Swinging until his hands bled and other ways Michael Jordan worked his butt off at baseball

1:02 | NBA
Scottie Pippen reminisces about Michael Jordan's first return to NBA
Monday March 6th, 2017

Rob Neyer has a fascinating oral history for Complex of Michael Jordan’s brief foray into baseball. The piece offers perspective from the Jordan’s teammates, coaches, opponents and the media members who covered him, discussing everything from his attitude to which strip clubs he hung out at.

The thing that becomes most abundantly clear is how hard Jordan worked to be the best baseball player he could. Three anecdotes in particular highlight the lengths M.J. went to in order to improve. 

He swung until his hands couldn’t take it anymore

During his first spring training, Jordan biographer George Koehler tells Neyer, Mike would hit in the cage for an hour to 90 minutes before practice, then he’d go through the full three-hour practice. After practice, he was back in the cage, swinging for another half-hour to hour. Having not swung a bat in 13 years, the constant hitting left Jordan’s hands raw. 

If you haven’t swung a baseball bat in a while and decided to pick one up and swing it for 15 minutes, your hands would have blisters. His hands were so raw from taking flips that the calluses would rip open every day.

When he came off the field, I don’t know how he could have held anything, much less a bat. The trainers would put a clear, rubberized patch over the inside of his hands. Then they would wrap his hands in gauze and tape. He looked like a prizefighter.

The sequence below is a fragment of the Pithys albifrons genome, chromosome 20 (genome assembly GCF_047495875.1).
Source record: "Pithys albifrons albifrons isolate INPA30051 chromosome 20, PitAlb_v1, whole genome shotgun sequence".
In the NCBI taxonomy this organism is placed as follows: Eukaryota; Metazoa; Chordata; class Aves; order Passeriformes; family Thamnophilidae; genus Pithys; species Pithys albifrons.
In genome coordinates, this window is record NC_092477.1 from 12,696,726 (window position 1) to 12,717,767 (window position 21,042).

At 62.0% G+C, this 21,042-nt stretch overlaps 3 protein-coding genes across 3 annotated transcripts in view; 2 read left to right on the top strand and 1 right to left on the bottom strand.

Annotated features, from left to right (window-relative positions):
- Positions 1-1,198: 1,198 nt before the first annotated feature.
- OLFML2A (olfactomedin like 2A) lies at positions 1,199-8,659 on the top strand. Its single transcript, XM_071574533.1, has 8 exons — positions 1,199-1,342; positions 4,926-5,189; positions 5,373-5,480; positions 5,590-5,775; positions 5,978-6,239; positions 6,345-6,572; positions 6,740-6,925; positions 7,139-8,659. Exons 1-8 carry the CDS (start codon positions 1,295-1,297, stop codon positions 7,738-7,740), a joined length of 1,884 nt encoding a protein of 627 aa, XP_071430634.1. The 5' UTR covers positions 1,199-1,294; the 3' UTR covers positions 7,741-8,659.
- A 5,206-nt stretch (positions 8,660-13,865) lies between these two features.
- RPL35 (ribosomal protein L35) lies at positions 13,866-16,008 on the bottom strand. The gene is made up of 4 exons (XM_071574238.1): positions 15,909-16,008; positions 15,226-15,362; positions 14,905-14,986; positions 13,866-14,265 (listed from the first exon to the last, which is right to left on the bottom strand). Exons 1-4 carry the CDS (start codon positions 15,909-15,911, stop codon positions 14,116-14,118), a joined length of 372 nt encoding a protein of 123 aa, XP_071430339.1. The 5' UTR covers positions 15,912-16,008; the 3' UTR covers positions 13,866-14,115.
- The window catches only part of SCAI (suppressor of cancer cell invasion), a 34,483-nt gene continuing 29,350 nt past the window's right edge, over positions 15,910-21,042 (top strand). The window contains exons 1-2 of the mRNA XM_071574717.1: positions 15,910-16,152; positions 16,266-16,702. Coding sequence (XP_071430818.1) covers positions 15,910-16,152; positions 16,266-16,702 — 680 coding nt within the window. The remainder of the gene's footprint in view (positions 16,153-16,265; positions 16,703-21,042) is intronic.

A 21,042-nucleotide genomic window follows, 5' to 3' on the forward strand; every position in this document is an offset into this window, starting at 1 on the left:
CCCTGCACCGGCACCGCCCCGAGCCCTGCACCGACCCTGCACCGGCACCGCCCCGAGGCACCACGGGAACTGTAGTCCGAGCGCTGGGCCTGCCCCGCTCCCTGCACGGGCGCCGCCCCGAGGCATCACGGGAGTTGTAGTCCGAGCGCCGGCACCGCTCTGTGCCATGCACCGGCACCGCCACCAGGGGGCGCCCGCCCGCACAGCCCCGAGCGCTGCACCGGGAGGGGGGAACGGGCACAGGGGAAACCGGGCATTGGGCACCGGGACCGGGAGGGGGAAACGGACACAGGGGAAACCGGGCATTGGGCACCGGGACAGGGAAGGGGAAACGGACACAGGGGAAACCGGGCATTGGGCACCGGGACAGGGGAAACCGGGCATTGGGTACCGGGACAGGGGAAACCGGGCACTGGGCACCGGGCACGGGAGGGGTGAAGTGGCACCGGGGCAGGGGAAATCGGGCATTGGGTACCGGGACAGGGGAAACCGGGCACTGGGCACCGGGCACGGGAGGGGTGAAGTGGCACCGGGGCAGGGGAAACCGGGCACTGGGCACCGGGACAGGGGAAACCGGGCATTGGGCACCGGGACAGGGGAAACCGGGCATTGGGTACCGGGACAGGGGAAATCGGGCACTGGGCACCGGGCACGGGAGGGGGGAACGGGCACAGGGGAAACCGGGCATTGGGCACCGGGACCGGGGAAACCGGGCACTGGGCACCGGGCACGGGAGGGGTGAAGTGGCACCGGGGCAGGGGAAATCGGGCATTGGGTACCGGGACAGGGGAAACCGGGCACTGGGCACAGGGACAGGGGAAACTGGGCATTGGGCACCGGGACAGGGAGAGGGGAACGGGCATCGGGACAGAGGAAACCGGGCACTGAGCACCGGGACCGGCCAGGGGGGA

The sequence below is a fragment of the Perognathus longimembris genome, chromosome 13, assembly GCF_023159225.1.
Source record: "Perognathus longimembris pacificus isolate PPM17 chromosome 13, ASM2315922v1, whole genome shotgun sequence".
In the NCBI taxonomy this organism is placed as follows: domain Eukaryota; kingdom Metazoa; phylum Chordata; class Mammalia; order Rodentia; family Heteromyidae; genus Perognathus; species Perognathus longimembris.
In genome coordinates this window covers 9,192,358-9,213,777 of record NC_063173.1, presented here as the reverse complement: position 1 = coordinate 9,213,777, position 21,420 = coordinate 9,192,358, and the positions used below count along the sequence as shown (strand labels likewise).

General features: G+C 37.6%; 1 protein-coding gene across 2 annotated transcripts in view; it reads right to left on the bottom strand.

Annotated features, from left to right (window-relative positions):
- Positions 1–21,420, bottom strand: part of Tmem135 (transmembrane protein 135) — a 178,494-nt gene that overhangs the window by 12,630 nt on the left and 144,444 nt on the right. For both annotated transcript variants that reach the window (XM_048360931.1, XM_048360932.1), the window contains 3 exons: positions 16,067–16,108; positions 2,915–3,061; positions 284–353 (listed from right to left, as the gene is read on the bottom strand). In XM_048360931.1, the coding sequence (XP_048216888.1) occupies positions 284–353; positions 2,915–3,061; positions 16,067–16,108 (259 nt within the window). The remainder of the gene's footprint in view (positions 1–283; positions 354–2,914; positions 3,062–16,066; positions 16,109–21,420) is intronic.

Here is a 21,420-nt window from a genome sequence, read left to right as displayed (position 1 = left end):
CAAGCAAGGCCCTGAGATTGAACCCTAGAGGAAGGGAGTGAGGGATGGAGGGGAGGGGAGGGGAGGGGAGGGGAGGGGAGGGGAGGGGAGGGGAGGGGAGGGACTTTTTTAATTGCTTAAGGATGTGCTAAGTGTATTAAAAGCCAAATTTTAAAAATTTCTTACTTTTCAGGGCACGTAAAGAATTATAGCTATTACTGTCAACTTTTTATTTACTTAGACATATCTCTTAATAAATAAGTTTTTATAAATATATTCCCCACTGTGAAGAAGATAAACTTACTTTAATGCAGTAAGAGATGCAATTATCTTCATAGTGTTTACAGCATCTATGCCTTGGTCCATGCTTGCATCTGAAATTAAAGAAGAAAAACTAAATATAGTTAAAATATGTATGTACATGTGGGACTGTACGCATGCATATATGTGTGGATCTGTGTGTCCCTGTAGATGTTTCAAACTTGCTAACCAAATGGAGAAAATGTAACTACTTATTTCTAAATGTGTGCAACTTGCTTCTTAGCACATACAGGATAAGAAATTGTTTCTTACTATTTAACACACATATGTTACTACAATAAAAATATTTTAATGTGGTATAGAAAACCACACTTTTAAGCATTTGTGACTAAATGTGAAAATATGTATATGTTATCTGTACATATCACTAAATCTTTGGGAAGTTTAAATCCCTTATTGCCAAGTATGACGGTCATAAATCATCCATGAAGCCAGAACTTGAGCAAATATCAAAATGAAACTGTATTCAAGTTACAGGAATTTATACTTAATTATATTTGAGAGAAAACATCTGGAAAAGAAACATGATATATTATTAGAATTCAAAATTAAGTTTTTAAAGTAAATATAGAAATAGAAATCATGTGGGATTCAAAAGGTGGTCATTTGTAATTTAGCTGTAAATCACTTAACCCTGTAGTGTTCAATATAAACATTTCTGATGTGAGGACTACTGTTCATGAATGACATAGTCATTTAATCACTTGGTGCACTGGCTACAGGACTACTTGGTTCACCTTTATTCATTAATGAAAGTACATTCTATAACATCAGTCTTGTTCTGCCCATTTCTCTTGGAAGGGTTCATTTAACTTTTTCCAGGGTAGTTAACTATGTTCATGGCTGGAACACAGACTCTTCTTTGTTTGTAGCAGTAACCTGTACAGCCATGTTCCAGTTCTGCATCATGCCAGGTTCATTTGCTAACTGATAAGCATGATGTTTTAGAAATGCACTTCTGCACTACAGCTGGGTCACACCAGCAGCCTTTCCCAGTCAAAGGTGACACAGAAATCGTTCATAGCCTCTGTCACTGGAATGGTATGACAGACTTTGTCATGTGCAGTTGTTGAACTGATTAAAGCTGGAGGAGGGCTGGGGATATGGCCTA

He took batting practice after games

From Barons teammate Scott Tedder:

He worked so hard. He would come in for early work in batting practice. Then if he didn’t have a good game, he’d stay for BP after the game. He’d still be out there hitting at 11 p.m. 

He worked just as hard in the fall league

After the season, Jordan was sent to the Arizona Fall League, where teams send their top prospects. Playing against stiffer competition, Jordan sought help from hitting coach Bob Herold. The two worked together one night after a game and Jordan came back the next morning for more instruction. 

The next morning, he shows up early. I was working with three other guys: Larry Sutton, Joe Randa, and Gregg Zaun. That first day, these guys all defer to him. And I said, “Nope, whoever got here first, goes first.” And from that day on, he was always the first guy there.

Be sure to read the full story here.  

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